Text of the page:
Put the scallions, ginger, cinnamon stick ,and star anise in a double-fold piece of cheesecloth and tie the bundle securely. Place it in a heavy pot just large enough to take the duck; add 3 cups water and bring to a boil over moderate heat. Cover and simmer over very low heat for 1 hour, pressing and turning the herby bundle occasionally to extract the flavors. Then remove the bundle, press it between 2 small plates over the pot and discard the residue.
For the duck! Bring the liquid to a boil again then add the soy sauce, sherry, hoisin sauce, and rock sugar (I used granulated sugar), and stir until the sugar dissolves. Lower in the duck, breast down. Turn heat to medium to maintain a strong simmer, cover, and simmer the duck for 45 minutes, basting and shifting occasionally to color it and prevent it from scorching. Then turn the duck breast up and simmer covered another 40 minutes, basting and shifting occasionally. Turn off the heat.
Now comes the special basting;; it may seem strange at first, but the process is designed to give the duck a beautiful glaze, so do it despite any misgivings. Place a colander over an empty pot and set it next to the one containing the duck. Lift the duck into the colander. Skim off most of the fat from the sauce, add the sesame oil, and bring the sauce to a boil over high heat. Turn off the heat and pour the hot sauce over the duck. Then transfer the colander with duck to the empty pot and bring the sauce again to a boil, and pour it over the duck again. Repeat 4 to 5 times.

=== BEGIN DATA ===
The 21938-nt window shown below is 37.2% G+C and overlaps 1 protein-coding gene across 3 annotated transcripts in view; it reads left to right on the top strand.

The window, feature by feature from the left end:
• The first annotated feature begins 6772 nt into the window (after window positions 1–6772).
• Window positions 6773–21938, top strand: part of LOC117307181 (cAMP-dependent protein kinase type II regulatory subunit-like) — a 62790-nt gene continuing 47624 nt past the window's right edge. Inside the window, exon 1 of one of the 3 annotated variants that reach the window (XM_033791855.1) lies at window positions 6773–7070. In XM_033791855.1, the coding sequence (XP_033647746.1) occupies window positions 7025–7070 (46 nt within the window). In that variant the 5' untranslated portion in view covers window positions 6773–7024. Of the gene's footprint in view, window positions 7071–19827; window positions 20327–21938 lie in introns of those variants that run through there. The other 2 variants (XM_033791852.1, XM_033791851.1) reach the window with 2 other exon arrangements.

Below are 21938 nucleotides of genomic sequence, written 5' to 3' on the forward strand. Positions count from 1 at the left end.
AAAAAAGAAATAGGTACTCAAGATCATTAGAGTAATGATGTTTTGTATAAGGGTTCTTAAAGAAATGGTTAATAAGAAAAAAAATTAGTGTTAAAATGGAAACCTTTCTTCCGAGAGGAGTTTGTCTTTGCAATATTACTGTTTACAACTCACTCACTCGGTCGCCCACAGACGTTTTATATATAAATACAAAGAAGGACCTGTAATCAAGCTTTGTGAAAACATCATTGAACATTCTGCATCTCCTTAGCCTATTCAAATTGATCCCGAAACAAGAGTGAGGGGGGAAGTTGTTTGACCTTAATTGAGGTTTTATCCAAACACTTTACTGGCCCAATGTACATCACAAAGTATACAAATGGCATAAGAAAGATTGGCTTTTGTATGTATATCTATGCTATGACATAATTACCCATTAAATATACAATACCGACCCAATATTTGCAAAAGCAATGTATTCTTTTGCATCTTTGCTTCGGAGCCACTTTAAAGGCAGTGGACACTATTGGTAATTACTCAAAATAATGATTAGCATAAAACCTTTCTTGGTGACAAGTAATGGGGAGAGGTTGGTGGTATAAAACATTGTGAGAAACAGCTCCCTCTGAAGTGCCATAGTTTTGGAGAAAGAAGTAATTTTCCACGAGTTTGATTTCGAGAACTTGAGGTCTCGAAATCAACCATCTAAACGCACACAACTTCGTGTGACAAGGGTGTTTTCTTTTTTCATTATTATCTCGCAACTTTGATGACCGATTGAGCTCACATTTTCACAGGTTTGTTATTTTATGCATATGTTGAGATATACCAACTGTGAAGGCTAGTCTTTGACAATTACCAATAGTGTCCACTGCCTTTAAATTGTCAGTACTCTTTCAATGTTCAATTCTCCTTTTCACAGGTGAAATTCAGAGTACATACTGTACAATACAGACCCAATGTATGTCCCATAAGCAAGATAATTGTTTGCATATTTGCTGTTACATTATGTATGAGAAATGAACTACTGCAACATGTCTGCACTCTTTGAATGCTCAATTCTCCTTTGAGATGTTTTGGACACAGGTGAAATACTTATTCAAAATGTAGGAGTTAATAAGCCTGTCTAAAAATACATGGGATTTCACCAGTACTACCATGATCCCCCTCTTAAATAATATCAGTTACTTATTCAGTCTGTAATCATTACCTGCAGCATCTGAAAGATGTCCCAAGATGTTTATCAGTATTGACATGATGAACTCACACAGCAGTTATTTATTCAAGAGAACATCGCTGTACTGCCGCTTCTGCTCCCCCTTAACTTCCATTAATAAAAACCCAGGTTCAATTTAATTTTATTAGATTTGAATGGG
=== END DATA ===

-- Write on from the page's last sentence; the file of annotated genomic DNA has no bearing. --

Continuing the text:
Scallion Bamboo Rice
1 cup bamboo rice
1/4 cup minced onion
2 T olive oil
2 cups water or stock
Fresh ground pepper
1 scallion, thinly sliced, green and white parts
Standard rice! Heat a sauce pan over medium heat and swirl in the olive oil. When it shimmers, add in the onions and sweat for a few minutes. Add in the rice and coat with the oil. Pour over the stock or water and bring to a boil. Reduce to heat to low, cover, and simmer for about 10 minutes. Keep an eye on the rice to make sure all the liquid doesn't evaporate before the rice is through cooking. If necessary add more liquid. Season with salt and pepper to taste, and stir in almost all of the scallions. Serve warm and top with more sliced scallions.
About this duck: all I have to say is WOW. This is a serious vintage, throwback recipe - back from the day when cuisine in general, let alone Chinese cuisine, was not at its peak (as far as the vast majority was concerned). A lot of people assume(d) that Chinese cuisine is just heavy, deep fried, sauce smothered chunks of meat. This is just the opposite! Kuo hits the SPOT with this Shanghai Duck. Perfectly balanced flavors - and delicate at that. The meat of the duck was falling off the bone and extremely tender, and just touched with the flavor of the sauce. Even though the flavors are strong on their own, they came together in perfect harmony. The rice added a nice color (obviously) to the dish, but really helped in brightening up everything with the bite of the scallions. I must say, well worth the wait!